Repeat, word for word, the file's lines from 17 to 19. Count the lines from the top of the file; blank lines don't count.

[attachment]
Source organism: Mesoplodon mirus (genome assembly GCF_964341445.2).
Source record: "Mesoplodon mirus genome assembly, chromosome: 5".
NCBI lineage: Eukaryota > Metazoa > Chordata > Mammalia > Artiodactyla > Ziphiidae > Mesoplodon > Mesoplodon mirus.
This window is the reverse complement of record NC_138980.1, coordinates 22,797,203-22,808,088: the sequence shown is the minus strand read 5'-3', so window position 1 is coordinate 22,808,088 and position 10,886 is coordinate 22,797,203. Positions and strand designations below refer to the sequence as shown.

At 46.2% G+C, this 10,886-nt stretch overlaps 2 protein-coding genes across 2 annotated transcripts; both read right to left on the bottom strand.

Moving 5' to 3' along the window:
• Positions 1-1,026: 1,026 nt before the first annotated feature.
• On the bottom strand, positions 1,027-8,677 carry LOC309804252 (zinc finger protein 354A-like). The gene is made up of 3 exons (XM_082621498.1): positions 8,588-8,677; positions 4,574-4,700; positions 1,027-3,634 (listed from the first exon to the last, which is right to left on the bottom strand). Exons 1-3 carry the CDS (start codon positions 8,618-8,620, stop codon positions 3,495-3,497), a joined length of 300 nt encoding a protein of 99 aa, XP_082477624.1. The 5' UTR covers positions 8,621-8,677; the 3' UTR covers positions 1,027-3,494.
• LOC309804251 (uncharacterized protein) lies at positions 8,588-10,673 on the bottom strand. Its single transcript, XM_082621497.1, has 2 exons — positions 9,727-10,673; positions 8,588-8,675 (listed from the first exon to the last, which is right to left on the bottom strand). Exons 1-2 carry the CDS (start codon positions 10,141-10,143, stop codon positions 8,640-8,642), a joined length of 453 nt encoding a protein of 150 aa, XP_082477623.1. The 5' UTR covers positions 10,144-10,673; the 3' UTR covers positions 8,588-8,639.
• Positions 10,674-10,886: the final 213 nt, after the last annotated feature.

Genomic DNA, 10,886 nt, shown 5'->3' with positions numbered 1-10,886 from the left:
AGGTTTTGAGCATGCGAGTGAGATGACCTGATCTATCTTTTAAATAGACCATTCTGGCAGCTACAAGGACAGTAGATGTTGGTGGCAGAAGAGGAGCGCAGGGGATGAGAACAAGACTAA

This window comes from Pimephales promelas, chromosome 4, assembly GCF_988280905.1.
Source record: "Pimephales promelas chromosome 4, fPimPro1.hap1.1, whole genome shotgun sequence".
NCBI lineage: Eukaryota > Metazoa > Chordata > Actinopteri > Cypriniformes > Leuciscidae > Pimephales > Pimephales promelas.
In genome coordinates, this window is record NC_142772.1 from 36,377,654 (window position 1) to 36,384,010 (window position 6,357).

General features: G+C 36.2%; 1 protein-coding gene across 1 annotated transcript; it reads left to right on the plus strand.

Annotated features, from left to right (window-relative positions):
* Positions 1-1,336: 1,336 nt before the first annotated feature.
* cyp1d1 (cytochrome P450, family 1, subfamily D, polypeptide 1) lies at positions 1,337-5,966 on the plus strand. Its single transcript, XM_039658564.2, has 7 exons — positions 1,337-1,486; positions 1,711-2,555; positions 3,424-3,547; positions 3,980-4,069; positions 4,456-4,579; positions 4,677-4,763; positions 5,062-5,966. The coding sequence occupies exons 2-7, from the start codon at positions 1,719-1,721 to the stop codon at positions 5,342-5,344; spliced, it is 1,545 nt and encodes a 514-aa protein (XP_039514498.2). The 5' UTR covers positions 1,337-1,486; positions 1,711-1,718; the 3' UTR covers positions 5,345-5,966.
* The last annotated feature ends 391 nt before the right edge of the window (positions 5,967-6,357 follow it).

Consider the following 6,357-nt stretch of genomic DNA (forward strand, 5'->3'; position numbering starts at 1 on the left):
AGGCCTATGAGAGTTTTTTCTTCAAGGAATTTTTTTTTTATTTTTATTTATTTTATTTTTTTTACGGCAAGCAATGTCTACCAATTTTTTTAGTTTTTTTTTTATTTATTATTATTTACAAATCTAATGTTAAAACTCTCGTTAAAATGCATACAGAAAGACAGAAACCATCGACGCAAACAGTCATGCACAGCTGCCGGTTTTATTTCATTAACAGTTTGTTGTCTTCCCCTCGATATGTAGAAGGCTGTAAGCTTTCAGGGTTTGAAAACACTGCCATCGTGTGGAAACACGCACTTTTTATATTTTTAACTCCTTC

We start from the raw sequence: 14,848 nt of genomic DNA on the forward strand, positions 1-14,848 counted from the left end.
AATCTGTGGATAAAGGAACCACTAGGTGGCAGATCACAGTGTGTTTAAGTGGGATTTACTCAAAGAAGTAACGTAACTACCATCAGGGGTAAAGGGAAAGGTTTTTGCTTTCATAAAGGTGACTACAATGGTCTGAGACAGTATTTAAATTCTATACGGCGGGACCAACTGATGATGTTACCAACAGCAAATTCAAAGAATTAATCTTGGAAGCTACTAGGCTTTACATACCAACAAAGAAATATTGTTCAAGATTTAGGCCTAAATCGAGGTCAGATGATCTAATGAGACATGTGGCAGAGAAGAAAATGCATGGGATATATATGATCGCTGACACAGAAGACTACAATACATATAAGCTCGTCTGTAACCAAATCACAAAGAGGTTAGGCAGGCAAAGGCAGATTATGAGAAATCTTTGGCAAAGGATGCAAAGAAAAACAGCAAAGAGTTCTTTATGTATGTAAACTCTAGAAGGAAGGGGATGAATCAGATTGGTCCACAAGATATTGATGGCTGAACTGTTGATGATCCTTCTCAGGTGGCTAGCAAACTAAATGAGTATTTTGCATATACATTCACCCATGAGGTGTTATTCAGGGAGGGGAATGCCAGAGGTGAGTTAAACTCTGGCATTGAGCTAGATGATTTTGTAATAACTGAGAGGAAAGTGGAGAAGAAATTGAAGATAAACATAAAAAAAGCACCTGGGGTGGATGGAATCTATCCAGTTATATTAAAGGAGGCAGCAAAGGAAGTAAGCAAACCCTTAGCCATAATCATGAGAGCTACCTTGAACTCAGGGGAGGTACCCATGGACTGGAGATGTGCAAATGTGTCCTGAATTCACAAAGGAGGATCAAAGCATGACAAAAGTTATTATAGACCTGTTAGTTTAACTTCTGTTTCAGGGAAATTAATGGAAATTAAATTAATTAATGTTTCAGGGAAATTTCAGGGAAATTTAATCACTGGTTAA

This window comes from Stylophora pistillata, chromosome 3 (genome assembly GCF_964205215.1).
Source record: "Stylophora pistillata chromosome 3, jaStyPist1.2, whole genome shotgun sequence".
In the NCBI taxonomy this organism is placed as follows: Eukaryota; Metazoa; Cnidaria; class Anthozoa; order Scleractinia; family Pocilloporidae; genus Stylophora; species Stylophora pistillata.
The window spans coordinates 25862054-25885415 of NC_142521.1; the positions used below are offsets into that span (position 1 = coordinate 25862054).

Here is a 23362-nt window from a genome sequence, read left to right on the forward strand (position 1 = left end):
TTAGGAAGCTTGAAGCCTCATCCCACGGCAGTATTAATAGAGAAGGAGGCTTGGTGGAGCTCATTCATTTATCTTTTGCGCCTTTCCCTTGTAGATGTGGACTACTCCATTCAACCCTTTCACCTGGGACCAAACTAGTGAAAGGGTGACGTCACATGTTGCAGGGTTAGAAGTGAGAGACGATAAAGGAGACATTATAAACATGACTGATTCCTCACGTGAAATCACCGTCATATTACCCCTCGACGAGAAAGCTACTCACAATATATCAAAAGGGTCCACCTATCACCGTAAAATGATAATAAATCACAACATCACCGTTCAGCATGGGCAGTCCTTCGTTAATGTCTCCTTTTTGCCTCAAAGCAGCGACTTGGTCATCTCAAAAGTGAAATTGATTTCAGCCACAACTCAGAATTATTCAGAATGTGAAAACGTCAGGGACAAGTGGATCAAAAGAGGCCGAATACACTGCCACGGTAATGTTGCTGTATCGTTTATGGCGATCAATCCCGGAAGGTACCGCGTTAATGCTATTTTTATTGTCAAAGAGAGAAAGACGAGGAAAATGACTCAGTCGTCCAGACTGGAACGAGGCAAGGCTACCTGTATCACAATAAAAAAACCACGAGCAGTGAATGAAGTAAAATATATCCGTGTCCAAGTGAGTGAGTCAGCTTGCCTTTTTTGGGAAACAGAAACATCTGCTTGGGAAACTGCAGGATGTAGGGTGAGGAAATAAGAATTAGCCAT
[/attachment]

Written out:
General features: G+C 36.2%; 1 protein-coding gene across 1 annotated transcript; it reads left to right on the plus strand.

Annotated features, from left to right (window-relative positions):
* Positions 1-1,336: 1,336 nt before the first annotated feature.